Warfare between bacteria could provide an environmentally friendly solution to biofouling, according to Dhana Rao and her colleagues at the University of NSW.
It’s a new approach from a team which until now has been looking at how seaweeds combat fouling-the unsightly build-up of seaweed and marine animals on boat hulls which reduces ship speeds, increases fuel and maintenance and costs marine industries billions of dollars a year.
“We have shown that bacteria which live on seaweeds produce toxins to thwart potential rivals and dislodge competitors. Unwittingly this germ warfare also promises to bring about a solution to biofouling,” says Rao.
The paints currently used to control fouling contain toxic compounds which persist in the environment. One of them, tri-butyl tin, is so damaging that it is being phased out in 2008 by international agreement.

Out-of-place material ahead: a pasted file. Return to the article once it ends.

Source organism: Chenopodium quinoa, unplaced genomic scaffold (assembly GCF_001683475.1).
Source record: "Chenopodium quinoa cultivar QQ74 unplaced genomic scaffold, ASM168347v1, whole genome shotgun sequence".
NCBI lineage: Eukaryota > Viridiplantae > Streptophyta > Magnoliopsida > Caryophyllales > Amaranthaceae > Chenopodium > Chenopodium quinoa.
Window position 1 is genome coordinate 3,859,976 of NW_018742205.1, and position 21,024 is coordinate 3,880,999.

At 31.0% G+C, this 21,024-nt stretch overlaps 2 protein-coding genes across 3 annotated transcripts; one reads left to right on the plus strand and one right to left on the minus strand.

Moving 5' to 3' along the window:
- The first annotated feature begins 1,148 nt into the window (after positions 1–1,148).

All surfaces immersed in seawater eventually become encrusted with an accumulated layer of organisms.
Biofouling begins innocuously enough with a layer of bacterial slime or biofilm. But this allows other organisms to gain a foothold, and soon leads to a teeming, thriving, biofouling community that is difficult to remove.
Rao studied the biofilms growing on a green seaweed which somehow remains free of fouling. Her work focused on two bacteria growing within the slime, Pseudoaltermonas tunicata and Roseobacter gallaeciensis.
The research team found the bacteria produced toxins that gave them a competitive edge against other rival surface-dwelling bacteria.
The study was the first to demonstrate that inhibitory compounds produced by marine bacteria can provide a competitive advantage during biofilm formation.
“When larvae or algal spores are exposed to biofilms, they land on the surface, check it out and go through a settlement process,” Rao says.
The UNSW group found that the two bacteria inhibited the settlement of larger fouling organisms at remarkably low levels. An understanding of how they do this could lead to a solution to biofouling, she said.